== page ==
2016-04-09 02:13 GameSpot Staff

30 'You'll be out of your misery soon,' promises 'Walking Dead' producer, 'and so will someone else!' On the edge of your seat with the cliff-hanger ending of "The Walking Dead"? "I promise you'll be out of your misery very soon", says producer Gale Anne Hurd, adding "and so will someone else! " Without spoiling anything, let's say some viewers were unhappy with the sixth series finale of AMC's zombie drama "The Walking Dead". The episode introduced hotly anticipated new villain Negan, played by Jeffrey Dean Morgan, in deadly fashion, but left viewers with a huge dangling cliff- hanger. "I understand the frustration", said Hurd of the cliff-hanger, "but we wanted this moment to be about the introduction of Negan. Jeffrey Dean Morgan is fantastic". Hurd was speaking in London at a screening of the second series of AMC's "Fear the Walking Dead", a spin-off from popular zombie show "The Walking Dead". The two shows adapt the comic book of the same name by Robert Kirkman and Charlie Adlard. In the comic, Negan explodes into the story with a catastrophic impact, and fans in the know were on tenterhooks to see if the show stuck to the comic's dramatic story line. The second series of spin-off "Fear the Walking Dead" finds the characters all at sea as they take to the ocean to escape the zombie apocalypse. The series was filmed on a special floating set in the 22 million gallon tank built by James Cameron for the film "Titanic". Having co-written "The Terminator" with her former husband James Cameron, Hurd produced a number of geek classics including the "Terminator" sequels, "Tremors", "The Abyss", "Aliens" and movies featuring Marvel comic superheroes the Punisher and the incredible Hulk. Discussing the challenges of the two "Walking Dead" shows, Hurd admitted that writers often have to adapt to the needs of the cast. "A number of our actresses have gotten pregnant", she said, "so we have a number of 'Walking Dead' babies! " Asked how she would adapt to a real zombie apocalypse, Hurd suggested she would seek out "The Walking Dead" fan favourite and all-round tough guy Daryl Dixon, played by Norman Reedus. "I'd get behind him on his motorbike...but I feel a lot of people have the same idea". "Fear the Walking Dead" airs on AMC in the US and on BT TV in the UK. You'll be put out of your misery when "The Walking Dead" returns with its seventh season later this year, probably in October.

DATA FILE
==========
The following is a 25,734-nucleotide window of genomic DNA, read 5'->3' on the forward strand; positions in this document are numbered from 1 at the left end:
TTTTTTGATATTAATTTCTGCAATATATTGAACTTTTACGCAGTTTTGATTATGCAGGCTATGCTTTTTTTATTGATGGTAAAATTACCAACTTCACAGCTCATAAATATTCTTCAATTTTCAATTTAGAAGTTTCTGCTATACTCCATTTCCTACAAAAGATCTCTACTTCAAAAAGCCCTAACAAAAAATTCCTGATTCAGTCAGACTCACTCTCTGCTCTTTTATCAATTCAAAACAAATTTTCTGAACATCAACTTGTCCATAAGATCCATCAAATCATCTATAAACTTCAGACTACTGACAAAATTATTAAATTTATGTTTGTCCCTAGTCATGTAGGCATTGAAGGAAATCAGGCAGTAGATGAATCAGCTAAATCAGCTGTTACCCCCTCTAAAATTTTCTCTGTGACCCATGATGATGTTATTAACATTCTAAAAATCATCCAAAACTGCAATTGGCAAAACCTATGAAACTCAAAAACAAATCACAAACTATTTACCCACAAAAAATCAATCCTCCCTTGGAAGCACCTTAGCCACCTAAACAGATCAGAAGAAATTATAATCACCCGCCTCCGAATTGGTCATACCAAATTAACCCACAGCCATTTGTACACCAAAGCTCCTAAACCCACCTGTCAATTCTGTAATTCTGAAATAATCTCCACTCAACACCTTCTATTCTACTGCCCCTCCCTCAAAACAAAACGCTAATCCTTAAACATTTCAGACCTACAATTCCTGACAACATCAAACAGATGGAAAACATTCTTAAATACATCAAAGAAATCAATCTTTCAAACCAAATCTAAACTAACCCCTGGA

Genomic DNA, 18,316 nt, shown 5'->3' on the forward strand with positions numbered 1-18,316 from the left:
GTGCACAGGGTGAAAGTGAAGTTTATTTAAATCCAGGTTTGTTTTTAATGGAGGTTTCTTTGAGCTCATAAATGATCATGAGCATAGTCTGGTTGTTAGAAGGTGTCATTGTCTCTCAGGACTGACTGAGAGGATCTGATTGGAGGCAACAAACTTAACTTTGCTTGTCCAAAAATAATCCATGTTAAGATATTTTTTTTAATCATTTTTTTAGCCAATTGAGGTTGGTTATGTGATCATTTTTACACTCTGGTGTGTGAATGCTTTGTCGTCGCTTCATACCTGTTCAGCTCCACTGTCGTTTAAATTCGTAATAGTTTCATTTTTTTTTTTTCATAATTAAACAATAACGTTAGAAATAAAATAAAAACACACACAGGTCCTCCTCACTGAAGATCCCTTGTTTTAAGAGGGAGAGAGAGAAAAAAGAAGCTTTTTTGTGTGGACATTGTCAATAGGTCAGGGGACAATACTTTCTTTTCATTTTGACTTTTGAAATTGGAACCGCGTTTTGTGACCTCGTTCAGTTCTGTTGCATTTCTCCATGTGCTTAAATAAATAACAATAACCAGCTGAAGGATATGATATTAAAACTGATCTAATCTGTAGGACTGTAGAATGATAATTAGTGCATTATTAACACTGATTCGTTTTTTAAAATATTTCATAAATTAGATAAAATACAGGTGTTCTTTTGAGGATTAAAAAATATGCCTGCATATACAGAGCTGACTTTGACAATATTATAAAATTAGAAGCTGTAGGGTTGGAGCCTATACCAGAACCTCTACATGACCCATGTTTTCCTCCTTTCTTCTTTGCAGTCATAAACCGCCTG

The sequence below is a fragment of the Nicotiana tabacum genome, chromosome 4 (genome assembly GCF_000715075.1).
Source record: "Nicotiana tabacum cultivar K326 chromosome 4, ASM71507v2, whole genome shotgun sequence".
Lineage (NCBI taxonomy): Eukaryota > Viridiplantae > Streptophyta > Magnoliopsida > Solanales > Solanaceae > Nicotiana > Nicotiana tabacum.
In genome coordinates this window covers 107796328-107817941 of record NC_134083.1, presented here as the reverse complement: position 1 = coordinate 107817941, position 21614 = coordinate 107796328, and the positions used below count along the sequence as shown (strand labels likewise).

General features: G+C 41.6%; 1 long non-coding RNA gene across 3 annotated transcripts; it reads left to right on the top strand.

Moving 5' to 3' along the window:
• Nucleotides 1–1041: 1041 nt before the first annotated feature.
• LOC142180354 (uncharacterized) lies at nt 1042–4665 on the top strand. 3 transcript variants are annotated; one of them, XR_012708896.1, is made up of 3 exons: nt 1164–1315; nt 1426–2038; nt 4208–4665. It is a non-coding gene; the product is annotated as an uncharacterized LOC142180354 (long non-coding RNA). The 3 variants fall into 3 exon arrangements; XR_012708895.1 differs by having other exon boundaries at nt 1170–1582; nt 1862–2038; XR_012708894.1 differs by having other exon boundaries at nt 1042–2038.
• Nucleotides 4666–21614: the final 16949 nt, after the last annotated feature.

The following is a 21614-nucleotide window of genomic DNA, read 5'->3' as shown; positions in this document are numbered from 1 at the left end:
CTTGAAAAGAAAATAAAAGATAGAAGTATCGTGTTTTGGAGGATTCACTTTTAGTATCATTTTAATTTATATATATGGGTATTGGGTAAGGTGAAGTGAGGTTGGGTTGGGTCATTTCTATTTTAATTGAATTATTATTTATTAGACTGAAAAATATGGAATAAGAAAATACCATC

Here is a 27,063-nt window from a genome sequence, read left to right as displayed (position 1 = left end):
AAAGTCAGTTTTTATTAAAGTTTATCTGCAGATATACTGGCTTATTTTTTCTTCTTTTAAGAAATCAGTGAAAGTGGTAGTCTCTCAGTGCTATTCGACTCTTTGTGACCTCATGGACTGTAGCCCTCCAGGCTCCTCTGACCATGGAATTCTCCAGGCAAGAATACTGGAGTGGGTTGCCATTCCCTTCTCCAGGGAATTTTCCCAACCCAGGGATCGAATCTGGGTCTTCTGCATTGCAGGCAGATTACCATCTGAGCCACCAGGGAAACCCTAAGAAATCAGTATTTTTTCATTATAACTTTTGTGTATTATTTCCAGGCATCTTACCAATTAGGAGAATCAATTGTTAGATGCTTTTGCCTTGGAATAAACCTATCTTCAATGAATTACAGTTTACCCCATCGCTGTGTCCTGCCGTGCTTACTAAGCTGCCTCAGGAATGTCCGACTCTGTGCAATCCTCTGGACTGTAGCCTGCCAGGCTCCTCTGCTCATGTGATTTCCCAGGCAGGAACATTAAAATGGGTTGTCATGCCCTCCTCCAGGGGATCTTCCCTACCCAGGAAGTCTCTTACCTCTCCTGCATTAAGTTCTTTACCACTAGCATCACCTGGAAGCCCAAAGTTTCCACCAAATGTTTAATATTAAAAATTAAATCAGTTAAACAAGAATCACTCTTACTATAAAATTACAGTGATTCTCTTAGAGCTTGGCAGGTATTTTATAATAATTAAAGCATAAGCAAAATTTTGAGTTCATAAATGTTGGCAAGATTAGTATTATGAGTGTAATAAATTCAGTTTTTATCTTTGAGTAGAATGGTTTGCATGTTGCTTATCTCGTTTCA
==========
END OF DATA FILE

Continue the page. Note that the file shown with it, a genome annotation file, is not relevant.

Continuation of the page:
2016-04-09 02:13 Richard Trenholm

31 Establish a predictive maintenance culture to optimize asset performance Many organizations may not regard maintenance practices as a primary means for optimizing asset performance. While operations managers look for ways to reduce maintenance costs, most simply — and perhaps grudgingly — enter these costs into their accounts. Financial pressures and production schedules prevent the evaluation and adoption of more effective maintenance practices that managers could leverage for business advantage. But in recent years, operating environments have been changing. In fact, an increasingly connected world facilitated by the Internet of Things — all manner of equipment embedded with sensors and intelligence — is changing maintenance practices. Sophisticated analytics and modeling technologies can now be applied to the operational data generated by this equipment to help predict the need for maintenance. The challenge organizations now face is to convince executives, along with operations and maintenance personnel to overcome any cultural resistance to change.

2016-04-09 01:44

32 Mercedes owners file class-action suit against automaker for potentially imaginary defeat devices Another day, another lawsuit against a diesel-car manufacturer for emissions. This time around, Mercedes-Benz owners have filed a class-action lawsuit against the automaker for allegedly installing defeat devices in its vehicles, despite no evidence that the devices exist. "We consider this class-action lawsuit to be unfounded," Daimler (Mercedes' parent company) said in a statement. "Our position remains unchanged: A component that inadmissibly reduces emissions is not used in Mercedes-Benz vehicles. We are convinced that all our vehicles comply with the legal requirements. "

2016-04-09 02:13 Andrew Krok